Normal Labor and Delivery Process
What to Expect After Delivery
Just as your body went through many changes before birth, it will go through transitions as you recover from childbirth.
Physically you may experience the following:
- Pain at the episiotomy site. An episiotomy is a cut made by your doctor in the perineum (the area between the vagina and the anus) to help deliver the baby or prevent tearing. If this was done, or the area was torn during birth, the stitches may make walking or sitting difficult. It also can be painful when you cough or sneeze during the healing time.
- Sore breasts. Your breasts may be swollen, hard, and painful for several days as your milk comes in. Your nipples may also be sore.
- Hemorrhoids. Hemorrhoids (swollen varicose veins in the anal area) are common after pregnancy and delivery.
- Constipation. Having a bowel movement may be difficult for a few days after delivery. Hemorrhoids, episiotomies, and sore muscles can cause pain with bowel movements.
- Hot and cold flashes. Your body's adjustment to changing levels of hormones and blood flow can cause you to perspire one minute and reach for a blanket to cover yourself the next.
- Urinary or fecal incontinence. Muscles stretched during delivery, particularly after a long labor, may cause you to leak urine when you laugh or sneeze or may make it difficult to control bowel movements.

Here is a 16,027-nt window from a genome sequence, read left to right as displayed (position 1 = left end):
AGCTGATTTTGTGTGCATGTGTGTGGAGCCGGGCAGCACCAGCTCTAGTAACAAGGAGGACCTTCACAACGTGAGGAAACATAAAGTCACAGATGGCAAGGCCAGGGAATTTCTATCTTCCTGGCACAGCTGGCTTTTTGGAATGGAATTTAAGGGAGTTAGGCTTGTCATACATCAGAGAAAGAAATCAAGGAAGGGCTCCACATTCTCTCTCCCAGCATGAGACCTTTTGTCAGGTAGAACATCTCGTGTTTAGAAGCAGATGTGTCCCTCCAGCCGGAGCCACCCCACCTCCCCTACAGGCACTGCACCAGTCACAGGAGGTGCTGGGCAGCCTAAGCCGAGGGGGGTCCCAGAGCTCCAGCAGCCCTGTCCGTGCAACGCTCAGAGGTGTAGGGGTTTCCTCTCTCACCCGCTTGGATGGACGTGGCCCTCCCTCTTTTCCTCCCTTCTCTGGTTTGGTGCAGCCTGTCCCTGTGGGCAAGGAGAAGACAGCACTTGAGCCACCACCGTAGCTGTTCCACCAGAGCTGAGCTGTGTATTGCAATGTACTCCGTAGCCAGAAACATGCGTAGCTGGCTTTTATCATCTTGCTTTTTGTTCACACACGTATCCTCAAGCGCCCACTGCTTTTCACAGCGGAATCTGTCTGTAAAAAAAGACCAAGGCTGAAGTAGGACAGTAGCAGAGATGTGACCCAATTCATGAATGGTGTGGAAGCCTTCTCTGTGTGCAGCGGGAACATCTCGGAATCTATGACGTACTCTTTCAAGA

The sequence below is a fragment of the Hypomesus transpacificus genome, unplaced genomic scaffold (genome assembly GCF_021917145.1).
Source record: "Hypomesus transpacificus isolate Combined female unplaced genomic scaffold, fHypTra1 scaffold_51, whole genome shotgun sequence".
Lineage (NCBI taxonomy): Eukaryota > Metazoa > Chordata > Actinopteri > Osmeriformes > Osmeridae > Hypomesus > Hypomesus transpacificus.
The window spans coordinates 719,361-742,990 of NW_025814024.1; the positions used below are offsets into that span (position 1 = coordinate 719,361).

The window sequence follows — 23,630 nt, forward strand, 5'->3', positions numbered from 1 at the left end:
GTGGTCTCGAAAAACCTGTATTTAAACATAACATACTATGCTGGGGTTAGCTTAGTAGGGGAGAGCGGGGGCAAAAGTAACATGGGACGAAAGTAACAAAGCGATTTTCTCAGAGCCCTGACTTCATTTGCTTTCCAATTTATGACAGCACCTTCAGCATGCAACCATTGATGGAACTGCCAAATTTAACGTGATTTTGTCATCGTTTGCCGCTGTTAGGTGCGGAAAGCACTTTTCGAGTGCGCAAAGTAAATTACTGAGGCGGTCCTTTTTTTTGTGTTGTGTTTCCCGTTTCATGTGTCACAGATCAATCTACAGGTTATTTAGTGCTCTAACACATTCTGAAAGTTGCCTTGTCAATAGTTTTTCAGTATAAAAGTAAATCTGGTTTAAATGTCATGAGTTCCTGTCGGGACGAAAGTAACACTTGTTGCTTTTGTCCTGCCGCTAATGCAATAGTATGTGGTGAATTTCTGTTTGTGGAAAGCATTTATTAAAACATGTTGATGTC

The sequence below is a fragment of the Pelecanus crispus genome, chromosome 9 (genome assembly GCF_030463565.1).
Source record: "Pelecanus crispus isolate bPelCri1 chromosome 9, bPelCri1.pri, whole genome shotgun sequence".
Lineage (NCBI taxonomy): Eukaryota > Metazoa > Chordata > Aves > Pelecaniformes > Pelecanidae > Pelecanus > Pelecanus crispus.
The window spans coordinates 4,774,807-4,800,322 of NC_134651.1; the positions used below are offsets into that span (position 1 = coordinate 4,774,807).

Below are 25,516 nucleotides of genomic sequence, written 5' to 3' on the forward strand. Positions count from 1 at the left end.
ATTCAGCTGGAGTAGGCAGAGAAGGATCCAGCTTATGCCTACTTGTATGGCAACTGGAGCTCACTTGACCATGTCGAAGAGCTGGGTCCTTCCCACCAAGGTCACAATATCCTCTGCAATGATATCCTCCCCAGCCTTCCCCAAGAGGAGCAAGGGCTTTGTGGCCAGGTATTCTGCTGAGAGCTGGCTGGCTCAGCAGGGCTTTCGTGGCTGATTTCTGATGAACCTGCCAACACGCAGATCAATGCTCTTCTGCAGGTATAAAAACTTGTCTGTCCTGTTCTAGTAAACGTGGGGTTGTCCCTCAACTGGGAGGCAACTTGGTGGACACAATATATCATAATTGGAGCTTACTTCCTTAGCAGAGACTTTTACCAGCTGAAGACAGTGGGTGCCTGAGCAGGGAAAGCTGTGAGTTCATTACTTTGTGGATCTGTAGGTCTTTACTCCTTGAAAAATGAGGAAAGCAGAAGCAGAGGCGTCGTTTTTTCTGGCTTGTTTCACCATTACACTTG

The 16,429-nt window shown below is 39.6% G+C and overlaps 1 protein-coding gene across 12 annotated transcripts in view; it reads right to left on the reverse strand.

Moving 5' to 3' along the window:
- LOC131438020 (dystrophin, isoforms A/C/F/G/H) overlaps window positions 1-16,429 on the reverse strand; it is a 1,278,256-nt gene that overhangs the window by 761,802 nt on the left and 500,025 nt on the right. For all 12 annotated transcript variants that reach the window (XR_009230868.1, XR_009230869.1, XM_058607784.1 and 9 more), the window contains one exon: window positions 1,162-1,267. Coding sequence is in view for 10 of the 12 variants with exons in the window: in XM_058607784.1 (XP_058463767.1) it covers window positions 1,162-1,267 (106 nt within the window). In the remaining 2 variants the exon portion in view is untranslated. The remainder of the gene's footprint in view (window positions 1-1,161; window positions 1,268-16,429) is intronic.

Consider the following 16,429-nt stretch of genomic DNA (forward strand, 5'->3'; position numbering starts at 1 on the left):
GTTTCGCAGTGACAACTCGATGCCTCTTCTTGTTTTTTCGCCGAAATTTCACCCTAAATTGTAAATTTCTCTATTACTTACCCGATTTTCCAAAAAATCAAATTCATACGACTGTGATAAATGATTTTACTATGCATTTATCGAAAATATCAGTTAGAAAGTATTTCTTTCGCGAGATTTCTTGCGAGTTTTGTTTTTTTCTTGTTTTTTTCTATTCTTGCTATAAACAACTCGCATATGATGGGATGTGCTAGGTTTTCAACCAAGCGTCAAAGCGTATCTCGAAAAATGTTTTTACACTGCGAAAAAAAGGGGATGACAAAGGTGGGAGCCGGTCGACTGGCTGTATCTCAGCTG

- "After pains." After giving birth, you will continue to experience contractions for a few days as your uterus returns to its pre-pregnancy size. You may notice contractions most while your baby is nursing.
- Vaginal discharge(lochia). Immediately following birth you will experience a bloody discharge heavier than a regular period. Over time, the discharge will fade to white or yellow and then stop entirely within two months.
Emotionally you may experience irritability, sadness, or crying, commonly referred to as the "baby blues," in the days or weeks after delivery. These symptoms occur in up to 80% of new mothers and may be related to physical changes (including hormone changes and exhaustion) and your emotional adjustment to the responsibilities of caring for a newborn.
If these problems persist, inform your doctor or other health professional; you could be experiencing postpartum depression, a more serious problem that affects between 10% and 25% of new mothers.